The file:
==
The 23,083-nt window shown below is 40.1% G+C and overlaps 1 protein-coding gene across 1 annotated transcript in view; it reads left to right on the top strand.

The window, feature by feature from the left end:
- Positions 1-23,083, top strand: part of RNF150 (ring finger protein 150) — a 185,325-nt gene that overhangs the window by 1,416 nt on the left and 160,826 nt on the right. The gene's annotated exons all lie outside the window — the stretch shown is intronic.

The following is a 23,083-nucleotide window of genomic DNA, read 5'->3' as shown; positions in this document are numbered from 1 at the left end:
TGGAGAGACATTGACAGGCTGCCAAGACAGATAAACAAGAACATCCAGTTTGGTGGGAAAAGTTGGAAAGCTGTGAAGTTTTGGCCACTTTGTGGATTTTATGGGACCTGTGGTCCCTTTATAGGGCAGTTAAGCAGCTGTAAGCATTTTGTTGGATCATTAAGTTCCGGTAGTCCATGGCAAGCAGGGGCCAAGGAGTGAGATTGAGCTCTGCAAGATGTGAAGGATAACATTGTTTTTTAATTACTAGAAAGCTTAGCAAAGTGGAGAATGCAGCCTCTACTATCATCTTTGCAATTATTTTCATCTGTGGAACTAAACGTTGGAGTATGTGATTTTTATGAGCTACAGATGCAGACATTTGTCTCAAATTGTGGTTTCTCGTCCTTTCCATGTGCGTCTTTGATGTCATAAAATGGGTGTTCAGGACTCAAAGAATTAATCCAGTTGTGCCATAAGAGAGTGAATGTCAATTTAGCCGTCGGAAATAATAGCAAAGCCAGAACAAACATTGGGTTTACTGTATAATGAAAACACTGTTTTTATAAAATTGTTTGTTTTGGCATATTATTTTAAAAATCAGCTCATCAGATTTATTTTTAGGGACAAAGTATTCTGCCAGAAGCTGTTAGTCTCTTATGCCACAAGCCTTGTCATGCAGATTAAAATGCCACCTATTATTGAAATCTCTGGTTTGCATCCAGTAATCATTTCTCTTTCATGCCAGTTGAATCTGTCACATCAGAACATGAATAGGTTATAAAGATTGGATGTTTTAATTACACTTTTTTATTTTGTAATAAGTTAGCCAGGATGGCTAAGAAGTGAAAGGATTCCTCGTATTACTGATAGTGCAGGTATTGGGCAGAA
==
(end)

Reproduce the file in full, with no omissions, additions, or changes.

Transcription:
The 23,083-nt window shown below is 40.1% G+C and overlaps 1 protein-coding gene across 1 annotated transcript in view; it reads left to right on the top strand.

The window, feature by feature from the left end:
- Positions 1-23,083, top strand: part of RNF150 (ring finger protein 150) — a 185,325-nt gene that overhangs the window by 1,416 nt on the left and 160,826 nt on the right. The gene's annotated exons all lie outside the window — the stretch shown is intronic.

The following is a 23,083-nucleotide window of genomic DNA, read 5'->3' as shown; positions in this document are numbered from 1 at the left end:
TGGAGAGACATTGACAGGCTGCCAAGACAGATAAACAAGAACATCCAGTTTGGTGGGAAAAGTTGGAAAGCTGTGAAGTTTTGGCCACTTTGTGGATTTTATGGGACCTGTGGTCCCTTTATAGGGCAGTTAAGCAGCTGTAAGCATTTTGTTGGATCATTAAGTTCCGGTAGTCCATGGCAAGCAGGGGCCAAGGAGTGAGATTGAGCTCTGCAAGATGTGAAGGATAACATTGTTTTTTAATTACTAGAAAGCTTAGCAAAGTGGAGAATGCAGCCTCTACTATCATCTTTGCAATTATTTTCATCTGTGGAACTAAACGTTGGAGTATGTGATTTTTATGAGCTACAGATGCAGACATTTGTCTCAAATTGTGGTTTCTCGTCCTTTCCATGTGCGTCTTTGATGTCATAAAATGGGTGTTCAGGACTCAAAGAATTAATCCAGTTGTGCCATAAGAGAGTGAATGTCAATTTAGCCGTCGGAAATAATAGCAAAGCCAGAACAAACATTGGGTTTACTGTATAATGAAAACACTGTTTTTATAAAATTGTTTGTTTTGGCATATTATTTTAAAAATCAGCTCATCAGATTTATTTTTAGGGACAAAGTATTCTGCCAGAAGCTGTTAGTCTCTTATGCCACAAGCCTTGTCATGCAGATTAAAATGCCACCTATTATTGAAATCTCTGGTTTGCATCCAGTAATCATTTCTCTTTCATGCCAGTTGAATCTGTCACATCAGAACATGAATAGGTTATAAAGATTGGATGTTTTAATTACACTTTTTTATTTTGTAATAAGTTAGCCAGGATGGCTAAGAAGTGAAAGGATTCCTCGTATTACTGATAGTGCAGGTATTGGGCAGAA